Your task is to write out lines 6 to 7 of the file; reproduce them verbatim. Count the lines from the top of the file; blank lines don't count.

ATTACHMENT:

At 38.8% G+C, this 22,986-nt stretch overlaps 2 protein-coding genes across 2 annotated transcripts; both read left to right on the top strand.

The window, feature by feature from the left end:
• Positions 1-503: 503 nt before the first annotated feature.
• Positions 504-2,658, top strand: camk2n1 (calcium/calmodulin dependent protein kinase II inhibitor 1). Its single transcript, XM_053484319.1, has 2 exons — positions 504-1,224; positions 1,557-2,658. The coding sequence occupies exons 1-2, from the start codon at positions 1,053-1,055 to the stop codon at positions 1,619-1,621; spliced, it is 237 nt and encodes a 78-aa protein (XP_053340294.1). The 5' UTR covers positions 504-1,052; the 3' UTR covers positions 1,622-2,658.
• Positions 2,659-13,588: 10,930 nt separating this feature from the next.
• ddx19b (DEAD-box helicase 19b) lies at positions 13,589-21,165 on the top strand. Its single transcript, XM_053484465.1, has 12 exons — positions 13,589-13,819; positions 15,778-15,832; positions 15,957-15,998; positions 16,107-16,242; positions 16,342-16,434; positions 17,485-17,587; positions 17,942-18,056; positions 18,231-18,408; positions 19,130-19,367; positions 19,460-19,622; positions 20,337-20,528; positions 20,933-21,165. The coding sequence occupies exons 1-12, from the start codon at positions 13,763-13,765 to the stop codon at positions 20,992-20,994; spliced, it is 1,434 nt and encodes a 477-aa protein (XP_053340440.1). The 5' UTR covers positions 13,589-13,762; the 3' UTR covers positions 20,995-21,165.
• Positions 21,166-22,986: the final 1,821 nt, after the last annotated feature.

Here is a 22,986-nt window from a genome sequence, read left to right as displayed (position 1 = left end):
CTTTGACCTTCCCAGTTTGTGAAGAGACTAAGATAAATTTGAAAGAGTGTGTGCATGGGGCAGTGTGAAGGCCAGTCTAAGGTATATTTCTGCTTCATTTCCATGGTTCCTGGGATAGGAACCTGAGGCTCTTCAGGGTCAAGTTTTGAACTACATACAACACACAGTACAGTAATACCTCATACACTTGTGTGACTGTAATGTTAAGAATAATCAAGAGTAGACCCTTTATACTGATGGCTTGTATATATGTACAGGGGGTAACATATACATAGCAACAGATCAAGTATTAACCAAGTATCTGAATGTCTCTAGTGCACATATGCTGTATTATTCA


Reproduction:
• ddx19b (DEAD-box helicase 19b) lies at positions 13,589-21,165 on the top strand. Its single transcript, XM_053484465.1, has 12 exons — positions 13,589-13,819; positions 15,778-15,832; positions 15,957-15,998; positions 16,107-16,242; positions 16,342-16,434; positions 17,485-17,587; positions 17,942-18,056; positions 18,231-18,408; positions 19,130-19,367; positions 19,460-19,622; positions 20,337-20,528; positions 20,933-21,165. The coding sequence occupies exons 1-12, from the start codon at positions 13,763-13,765 to the stop codon at positions 20,992-20,994; spliced, it is 1,434 nt and encodes a 477-aa protein (XP_053340440.1). The 5' UTR covers positions 13,589-13,762; the 3' UTR covers positions 20,995-21,165.
• Positions 21,166-22,986: the final 1,821 nt, after the last annotated feature.